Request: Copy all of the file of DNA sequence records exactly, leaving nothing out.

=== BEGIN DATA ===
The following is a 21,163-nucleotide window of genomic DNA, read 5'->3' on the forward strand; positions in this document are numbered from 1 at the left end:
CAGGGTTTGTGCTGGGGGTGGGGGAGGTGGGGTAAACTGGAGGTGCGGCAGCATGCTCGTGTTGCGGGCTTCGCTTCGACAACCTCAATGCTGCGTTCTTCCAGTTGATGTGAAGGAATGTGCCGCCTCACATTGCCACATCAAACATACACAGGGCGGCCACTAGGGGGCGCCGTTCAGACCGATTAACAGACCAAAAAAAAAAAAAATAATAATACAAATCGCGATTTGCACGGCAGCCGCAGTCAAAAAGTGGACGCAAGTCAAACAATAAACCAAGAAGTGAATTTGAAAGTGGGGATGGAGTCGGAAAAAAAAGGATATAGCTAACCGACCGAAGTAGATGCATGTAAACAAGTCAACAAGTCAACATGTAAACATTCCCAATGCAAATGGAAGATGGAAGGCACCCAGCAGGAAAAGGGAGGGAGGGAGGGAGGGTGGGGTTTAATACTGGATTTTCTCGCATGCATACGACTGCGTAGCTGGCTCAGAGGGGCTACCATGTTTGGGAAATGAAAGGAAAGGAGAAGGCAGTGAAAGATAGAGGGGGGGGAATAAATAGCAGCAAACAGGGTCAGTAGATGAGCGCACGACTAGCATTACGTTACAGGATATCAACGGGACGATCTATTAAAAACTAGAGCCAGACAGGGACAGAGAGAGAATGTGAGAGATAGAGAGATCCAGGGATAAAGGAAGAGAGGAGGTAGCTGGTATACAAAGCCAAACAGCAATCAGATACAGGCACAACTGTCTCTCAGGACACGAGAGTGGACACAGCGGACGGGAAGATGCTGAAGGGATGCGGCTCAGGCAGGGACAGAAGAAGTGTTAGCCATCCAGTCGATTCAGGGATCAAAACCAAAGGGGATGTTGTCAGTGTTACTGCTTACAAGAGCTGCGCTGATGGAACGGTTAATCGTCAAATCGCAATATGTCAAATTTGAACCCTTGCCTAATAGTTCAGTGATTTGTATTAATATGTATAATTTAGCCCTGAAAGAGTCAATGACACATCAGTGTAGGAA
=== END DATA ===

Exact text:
The following is a 21,163-nucleotide window of genomic DNA, read 5'->3' on the forward strand; positions in this document are numbered from 1 at the left end:
CAGGGTTTGTGCTGGGGGTGGGGGAGGTGGGGTAAACTGGAGGTGCGGCAGCATGCTCGTGTTGCGGGCTTCGCTTCGACAACCTCAATGCTGCGTTCTTCCAGTTGATGTGAAGGAATGTGCCGCCTCACATTGCCACATCAAACATACACAGGGCGGCCACTAGGGGGCGCCGTTCAGACCGATTAACAGACCAAAAAAAAAAAAAATAATAATACAAATCGCGATTTGCACGGCAGCCGCAGTCAAAAAGTGGACGCAAGTCAAACAATAAACCAAGAAGTGAATTTGAAAGTGGGGATGGAGTCGGAAAAAAAAGGATATAGCTAACCGACCGAAGTAGATGCATGTAAACAAGTCAACAAGTCAACATGTAAACATTCCCAATGCAAATGGAAGATGGAAGGCACCCAGCAGGAAAAGGGAGGGAGGGAGGGAGGGTGGGGTTTAATACTGGATTTTCTCGCATGCATACGACTGCGTAGCTGGCTCAGAGGGGCTACCATGTTTGGGAAATGAAAGGAAAGGAGAAGGCAGTGAAAGATAGAGGGGGGGGAATAAATAGCAGCAAACAGGGTCAGTAGATGAGCGCACGACTAGCATTACGTTACAGGATATCAACGGGACGATCTATTAAAAACTAGAGCCAGACAGGGACAGAGAGAGAATGTGAGAGATAGAGAGATCCAGGGATAAAGGAAGAGAGGAGGTAGCTGGTATACAAAGCCAAACAGCAATCAGATACAGGCACAACTGTCTCTCAGGACACGAGAGTGGACACAGCGGACGGGAAGATGCTGAAGGGATGCGGCTCAGGCAGGGACAGAAGAAGTGTTAGCCATCCAGTCGATTCAGGGATCAAAACCAAAGGGGATGTTGTCAGTGTTACTGCTTACAAGAGCTGCGCTGATGGAACGGTTAATCGTCAAATCGCAATATGTCAAATTTGAACCCTTGCCTAATAGTTCAGTGATTTGTATTAATATGTATAATTTAGCCCTGAAAGAGTCAATGACACATCAGTGTAGGAA